It has frequently been said during the campaign that Mr Bush and Mr Gore offer two sides of Bill Clinton: Mr Bush has much of the charm and political sensitivity, while Mr Gore has the command of the issues, and that the voters have to make up their mind which they want. One reason why the race is so close, and why so many people have yet to make up their mind, may be precisely because they really want both.

For me, if I had a vote, the choice would be clear. George Bush disqualifies himself on policies alone. He predicates too much on the booming economy and the most optimistic budget forecasts. His tax cuts give most to those who need it least; he plans to reduce the iniquitous price of prescription medicine by subsidising the already well-padded pharmaceutical companies. And he opposes abortion rights.

But there is much about Bush that is preferable, including his relaxed and cheerful demeanour. He seems more spontaneous, less encumbered and better grounded than Gore, despite the occasional flicker of the privileged "fraternity" boy. For American voters who are contemptuous of "Washington" and believe that government - of any complexion - does more harm than good and dislike Mr Gore, Mr Bush is their man. How big this coalition is will decide the result.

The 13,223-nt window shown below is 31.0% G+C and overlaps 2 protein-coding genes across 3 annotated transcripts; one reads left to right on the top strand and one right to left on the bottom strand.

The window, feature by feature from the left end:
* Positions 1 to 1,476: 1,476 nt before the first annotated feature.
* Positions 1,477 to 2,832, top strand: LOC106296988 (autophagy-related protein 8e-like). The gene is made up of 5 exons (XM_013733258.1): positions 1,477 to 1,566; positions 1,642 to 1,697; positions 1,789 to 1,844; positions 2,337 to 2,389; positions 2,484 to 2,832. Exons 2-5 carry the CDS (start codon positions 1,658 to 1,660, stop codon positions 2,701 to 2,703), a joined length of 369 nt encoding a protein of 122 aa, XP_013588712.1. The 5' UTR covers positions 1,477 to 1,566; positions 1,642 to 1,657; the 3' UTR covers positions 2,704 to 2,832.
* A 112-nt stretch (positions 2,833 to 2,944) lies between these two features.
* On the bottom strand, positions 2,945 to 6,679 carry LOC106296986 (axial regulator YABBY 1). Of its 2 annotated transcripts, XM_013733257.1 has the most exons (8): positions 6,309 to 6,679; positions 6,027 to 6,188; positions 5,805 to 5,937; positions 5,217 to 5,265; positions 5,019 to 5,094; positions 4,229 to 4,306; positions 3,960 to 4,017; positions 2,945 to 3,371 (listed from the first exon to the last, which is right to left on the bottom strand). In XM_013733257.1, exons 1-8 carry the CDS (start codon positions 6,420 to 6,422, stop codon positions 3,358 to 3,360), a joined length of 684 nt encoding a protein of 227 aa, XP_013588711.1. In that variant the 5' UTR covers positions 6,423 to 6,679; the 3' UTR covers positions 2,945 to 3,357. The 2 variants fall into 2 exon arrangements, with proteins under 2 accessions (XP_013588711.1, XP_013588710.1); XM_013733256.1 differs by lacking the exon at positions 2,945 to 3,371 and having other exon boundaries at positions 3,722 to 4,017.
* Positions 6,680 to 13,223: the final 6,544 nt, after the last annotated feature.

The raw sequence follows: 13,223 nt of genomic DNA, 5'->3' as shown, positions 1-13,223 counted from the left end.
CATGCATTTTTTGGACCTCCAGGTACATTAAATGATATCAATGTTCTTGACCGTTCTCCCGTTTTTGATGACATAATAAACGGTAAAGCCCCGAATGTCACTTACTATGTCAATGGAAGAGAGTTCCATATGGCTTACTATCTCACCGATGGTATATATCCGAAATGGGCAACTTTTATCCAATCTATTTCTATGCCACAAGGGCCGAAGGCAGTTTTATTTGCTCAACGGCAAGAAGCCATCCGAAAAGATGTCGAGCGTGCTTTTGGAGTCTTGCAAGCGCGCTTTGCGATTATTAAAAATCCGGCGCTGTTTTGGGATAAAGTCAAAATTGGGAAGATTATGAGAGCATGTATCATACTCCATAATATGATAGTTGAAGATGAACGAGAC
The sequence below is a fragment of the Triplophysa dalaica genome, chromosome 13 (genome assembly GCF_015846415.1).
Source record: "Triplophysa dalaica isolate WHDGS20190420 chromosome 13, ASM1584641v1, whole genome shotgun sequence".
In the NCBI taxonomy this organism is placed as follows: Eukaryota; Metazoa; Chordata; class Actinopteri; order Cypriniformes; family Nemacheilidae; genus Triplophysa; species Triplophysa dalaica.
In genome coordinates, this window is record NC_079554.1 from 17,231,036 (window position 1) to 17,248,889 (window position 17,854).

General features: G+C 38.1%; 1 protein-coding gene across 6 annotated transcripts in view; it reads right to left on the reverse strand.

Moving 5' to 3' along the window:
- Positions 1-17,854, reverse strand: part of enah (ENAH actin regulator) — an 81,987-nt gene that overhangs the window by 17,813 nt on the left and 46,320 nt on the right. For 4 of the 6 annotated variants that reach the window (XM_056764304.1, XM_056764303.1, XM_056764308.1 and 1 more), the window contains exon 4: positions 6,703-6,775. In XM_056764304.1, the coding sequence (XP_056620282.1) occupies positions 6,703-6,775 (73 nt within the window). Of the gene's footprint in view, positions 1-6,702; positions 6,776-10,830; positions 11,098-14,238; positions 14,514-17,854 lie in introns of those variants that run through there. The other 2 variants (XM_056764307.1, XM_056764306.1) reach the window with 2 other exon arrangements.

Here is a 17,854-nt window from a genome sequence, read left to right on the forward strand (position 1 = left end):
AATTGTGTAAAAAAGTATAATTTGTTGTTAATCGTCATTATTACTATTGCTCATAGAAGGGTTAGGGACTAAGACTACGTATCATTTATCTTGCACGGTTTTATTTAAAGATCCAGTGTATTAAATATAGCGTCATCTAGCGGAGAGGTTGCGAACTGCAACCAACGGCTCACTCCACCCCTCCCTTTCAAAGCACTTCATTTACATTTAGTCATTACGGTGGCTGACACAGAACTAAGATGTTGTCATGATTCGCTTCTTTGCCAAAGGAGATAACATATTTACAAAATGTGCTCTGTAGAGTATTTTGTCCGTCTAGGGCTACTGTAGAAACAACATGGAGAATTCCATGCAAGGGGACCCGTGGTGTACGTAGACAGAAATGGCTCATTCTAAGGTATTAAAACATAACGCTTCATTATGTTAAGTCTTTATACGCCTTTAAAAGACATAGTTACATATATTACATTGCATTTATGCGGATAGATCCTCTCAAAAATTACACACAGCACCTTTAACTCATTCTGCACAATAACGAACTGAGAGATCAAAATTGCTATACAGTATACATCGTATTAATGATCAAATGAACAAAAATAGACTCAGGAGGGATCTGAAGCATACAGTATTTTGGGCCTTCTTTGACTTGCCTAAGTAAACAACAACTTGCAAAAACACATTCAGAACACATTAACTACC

React Now

Latest stories from i100
Have you tried new the Independent Digital Edition apps?
iJobs Job Widget
iJobs General

SQL Report Analyst (SSRS, CA, SQL 2012)

£30000 - £38500 Per Annum + 25 days holiday, pension, subsidised restaurant: C...

Application Support Analyst (SQL, Incident Management, SLAs)

£34000 - £37000 Per Annum + excellent benefits: Clearwater People Solutions Lt...

Embedded Software / Firmware Engineer

£40000 - £45000 per annum + Pension, Holiday, Flexi-time: Progressive Recruitm...

Developer - WinForms, C#

£280 - £320 per day: Progressive Recruitment: C#, WinForms, Desktop Developmen...

Day In a Page

Read Next
David Cameron's 'compassionate conservatism' is now lying on its back  

Tory modernisation has failed under David Cameron

Michael Dugher
Russian President Vladimir Putin 'hits his foes where it hurts'  

Dominic Raab: If Western politicians’ vested interests protect Putin, take punishment out of their hands

Dominic Raab
Backhanders, bribery and abuses of power have soared in China as economy surges

Bribery and abuses of power soar in China

The bribery is fuelled by the surge in China's economy but the rules of corruption are subtle and unspoken, finds Evan Osnos, as he learns the dark arts from a master
Commonwealth Games 2014: Highland terriers stole the show at the opening ceremony

Highland terriers steal the show at opening ceremony

Gillian Orr explores why a dog loved by film stars and presidents is finally having its day
German art world rocked as artists use renowned fat sculpture to distil schnapps